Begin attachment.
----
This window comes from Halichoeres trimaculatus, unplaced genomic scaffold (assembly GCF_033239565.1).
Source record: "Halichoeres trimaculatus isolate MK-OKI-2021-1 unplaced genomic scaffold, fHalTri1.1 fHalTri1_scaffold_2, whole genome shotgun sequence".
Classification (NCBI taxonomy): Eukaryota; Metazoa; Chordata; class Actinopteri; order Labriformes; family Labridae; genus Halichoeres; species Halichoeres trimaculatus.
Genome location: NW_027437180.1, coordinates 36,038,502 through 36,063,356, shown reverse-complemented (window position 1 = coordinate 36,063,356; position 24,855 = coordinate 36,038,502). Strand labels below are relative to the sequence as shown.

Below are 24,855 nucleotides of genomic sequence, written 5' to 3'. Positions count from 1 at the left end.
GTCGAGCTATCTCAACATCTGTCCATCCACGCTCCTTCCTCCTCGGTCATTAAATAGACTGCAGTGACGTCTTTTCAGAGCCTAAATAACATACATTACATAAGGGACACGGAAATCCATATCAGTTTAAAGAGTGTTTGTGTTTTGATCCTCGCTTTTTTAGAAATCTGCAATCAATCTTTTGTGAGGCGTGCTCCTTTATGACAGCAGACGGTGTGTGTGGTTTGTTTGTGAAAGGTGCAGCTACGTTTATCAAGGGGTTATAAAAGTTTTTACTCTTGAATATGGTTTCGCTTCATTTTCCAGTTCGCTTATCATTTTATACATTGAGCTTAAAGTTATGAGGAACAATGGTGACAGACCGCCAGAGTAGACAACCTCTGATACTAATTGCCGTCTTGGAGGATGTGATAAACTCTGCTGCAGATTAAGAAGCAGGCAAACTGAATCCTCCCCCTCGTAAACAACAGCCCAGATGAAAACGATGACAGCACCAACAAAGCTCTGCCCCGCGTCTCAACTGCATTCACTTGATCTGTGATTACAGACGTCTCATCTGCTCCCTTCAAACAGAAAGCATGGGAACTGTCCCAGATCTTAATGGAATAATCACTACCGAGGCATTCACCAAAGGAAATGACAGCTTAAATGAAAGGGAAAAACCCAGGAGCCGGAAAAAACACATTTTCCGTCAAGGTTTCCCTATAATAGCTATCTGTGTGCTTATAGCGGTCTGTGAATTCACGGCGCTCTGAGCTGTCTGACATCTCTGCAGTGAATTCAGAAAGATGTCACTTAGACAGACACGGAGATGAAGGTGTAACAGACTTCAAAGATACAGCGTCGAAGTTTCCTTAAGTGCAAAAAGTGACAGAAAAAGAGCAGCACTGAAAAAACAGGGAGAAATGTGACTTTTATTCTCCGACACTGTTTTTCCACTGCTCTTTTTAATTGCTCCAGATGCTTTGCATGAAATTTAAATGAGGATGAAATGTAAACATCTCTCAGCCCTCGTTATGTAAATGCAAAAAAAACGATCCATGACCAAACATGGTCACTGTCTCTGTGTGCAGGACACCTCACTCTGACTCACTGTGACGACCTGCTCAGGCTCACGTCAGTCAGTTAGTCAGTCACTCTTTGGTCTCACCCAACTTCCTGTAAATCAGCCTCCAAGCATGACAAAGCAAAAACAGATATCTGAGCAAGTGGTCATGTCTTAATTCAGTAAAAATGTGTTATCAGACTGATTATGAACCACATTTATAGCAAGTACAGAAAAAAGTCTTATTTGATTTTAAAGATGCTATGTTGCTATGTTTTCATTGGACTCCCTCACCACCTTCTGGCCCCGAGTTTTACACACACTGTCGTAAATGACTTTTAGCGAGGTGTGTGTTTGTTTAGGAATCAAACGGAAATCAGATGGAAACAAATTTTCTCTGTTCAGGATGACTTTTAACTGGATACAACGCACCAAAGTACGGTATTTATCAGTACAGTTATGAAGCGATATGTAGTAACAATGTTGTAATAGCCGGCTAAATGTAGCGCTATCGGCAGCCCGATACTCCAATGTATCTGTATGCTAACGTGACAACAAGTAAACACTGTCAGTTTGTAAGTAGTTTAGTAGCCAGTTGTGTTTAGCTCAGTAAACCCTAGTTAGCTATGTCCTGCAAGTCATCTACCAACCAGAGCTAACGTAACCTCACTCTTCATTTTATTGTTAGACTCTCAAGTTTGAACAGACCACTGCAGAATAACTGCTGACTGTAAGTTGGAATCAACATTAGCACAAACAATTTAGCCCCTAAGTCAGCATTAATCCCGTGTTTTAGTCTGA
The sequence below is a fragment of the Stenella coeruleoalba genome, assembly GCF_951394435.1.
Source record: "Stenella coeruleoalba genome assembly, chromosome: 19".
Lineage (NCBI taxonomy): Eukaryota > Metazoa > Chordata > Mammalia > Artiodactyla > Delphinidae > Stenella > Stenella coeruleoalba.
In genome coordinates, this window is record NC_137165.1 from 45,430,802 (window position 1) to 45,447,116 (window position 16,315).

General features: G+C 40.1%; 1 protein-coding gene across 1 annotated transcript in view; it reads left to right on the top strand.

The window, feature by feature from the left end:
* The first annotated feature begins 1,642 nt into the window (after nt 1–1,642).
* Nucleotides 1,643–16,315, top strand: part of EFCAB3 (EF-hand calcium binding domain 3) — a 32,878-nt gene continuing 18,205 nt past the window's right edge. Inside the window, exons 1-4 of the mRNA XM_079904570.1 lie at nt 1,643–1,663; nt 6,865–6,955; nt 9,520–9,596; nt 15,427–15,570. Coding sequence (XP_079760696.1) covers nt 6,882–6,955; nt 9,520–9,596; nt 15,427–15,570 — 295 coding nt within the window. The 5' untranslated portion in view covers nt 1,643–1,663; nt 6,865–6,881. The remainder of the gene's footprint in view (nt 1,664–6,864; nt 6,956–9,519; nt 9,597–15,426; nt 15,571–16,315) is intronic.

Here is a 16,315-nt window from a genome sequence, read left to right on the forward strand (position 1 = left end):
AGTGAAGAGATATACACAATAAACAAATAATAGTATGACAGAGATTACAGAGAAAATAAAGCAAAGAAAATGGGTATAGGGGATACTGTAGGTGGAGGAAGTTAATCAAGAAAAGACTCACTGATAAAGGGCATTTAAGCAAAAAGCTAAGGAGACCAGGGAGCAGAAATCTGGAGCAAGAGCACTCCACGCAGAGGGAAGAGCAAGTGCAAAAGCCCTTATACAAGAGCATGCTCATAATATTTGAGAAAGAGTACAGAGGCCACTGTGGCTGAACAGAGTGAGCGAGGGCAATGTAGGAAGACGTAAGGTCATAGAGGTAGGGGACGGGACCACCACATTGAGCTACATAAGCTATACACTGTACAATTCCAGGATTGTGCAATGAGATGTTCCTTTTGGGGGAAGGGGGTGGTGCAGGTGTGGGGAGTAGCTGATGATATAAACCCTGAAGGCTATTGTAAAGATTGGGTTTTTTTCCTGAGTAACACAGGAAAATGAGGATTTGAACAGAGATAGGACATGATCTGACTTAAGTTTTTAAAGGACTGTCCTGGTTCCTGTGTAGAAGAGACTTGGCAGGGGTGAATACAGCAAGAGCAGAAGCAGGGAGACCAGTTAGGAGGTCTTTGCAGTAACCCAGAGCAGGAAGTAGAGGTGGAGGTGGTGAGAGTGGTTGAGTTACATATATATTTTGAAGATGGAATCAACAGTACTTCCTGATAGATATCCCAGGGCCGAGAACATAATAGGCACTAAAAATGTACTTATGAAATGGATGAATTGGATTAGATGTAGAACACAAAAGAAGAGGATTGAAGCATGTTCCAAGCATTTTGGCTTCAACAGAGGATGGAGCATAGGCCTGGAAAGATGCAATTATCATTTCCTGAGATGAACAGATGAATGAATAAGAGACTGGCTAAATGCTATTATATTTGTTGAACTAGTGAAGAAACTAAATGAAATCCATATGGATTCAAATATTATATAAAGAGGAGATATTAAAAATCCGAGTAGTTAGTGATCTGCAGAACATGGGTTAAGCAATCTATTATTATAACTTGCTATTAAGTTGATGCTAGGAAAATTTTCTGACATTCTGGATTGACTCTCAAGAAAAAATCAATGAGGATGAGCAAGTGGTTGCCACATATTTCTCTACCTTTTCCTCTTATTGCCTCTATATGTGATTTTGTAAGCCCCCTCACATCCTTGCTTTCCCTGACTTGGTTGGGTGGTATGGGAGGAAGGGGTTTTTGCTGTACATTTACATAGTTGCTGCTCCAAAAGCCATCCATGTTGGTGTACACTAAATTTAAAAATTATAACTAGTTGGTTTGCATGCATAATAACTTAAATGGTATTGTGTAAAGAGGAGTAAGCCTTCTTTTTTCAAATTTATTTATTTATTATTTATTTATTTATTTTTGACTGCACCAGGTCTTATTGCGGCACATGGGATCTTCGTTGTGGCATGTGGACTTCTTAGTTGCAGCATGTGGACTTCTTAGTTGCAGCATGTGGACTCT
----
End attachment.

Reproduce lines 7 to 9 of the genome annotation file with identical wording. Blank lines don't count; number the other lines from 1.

The sequence below is a fragment of the Stenella coeruleoalba genome, assembly GCF_951394435.1.
Source record: "Stenella coeruleoalba genome assembly, chromosome: 19".
Lineage (NCBI taxonomy): Eukaryota > Metazoa > Chordata > Mammalia > Artiodactyla > Delphinidae > Stenella > Stenella coeruleoalba.